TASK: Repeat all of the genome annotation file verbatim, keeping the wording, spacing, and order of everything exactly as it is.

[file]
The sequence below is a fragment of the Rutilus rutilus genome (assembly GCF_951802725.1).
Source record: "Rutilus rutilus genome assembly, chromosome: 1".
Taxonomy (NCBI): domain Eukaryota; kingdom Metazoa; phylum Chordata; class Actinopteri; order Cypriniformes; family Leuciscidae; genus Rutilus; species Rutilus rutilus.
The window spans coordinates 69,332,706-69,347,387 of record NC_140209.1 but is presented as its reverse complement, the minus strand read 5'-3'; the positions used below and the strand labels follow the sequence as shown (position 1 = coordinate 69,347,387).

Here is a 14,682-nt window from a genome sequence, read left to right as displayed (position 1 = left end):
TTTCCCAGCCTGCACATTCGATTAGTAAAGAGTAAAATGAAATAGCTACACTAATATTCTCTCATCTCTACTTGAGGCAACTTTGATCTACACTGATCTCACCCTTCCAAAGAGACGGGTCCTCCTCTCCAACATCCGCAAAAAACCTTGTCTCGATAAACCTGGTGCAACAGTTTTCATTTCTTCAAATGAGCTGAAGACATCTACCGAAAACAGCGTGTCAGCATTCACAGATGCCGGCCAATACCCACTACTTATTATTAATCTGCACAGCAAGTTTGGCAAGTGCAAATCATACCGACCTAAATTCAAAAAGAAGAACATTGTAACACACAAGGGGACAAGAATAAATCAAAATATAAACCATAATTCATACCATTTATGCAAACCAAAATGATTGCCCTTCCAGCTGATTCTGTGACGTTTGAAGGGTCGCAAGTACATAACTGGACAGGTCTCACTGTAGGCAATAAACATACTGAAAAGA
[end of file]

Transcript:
The sequence below is a fragment of the Rutilus rutilus genome (assembly GCF_951802725.1).
Source record: "Rutilus rutilus genome assembly, chromosome: 1".
Taxonomy (NCBI): domain Eukaryota; kingdom Metazoa; phylum Chordata; class Actinopteri; order Cypriniformes; family Leuciscidae; genus Rutilus; species Rutilus rutilus.
The window spans coordinates 69,332,706-69,347,387 of record NC_140209.1 but is presented as its reverse complement, the minus strand read 5'-3'; the positions used below and the strand labels follow the sequence as shown (position 1 = coordinate 69,347,387).

Here is a 14,682-nt window from a genome sequence, read left to right as displayed (position 1 = left end):
TTTCCCAGCCTGCACATTCGATTAGTAAAGAGTAAAATGAAATAGCTACACTAATATTCTCTCATCTCTACTTGAGGCAACTTTGATCTACACTGATCTCACCCTTCCAAAGAGACGGGTCCTCCTCTCCAACATCCGCAAAAAACCTTGTCTCGATAAACCTGGTGCAACAGTTTTCATTTCTTCAAATGAGCTGAAGACATCTACCGAAAACAGCGTGTCAGCATTCACAGATGCCGGCCAATACCCACTACTTATTATTAATCTGCACAGCAAGTTTGGCAAGTGCAAATCATACCGACCTAAATTCAAAAAGAAGAACATTGTAACACACAAGGGGACAAGAATAAATCAAAATATAAACCATAATTCATACCATTTATGCAAACCAAAATGATTGCCCTTCCAGCTGATTCTGTGACGTTTGAAGGGTCGCAAGTACATAACTGGACAGGTCTCACTGTAGGCAATAAACATACTGAAAAGA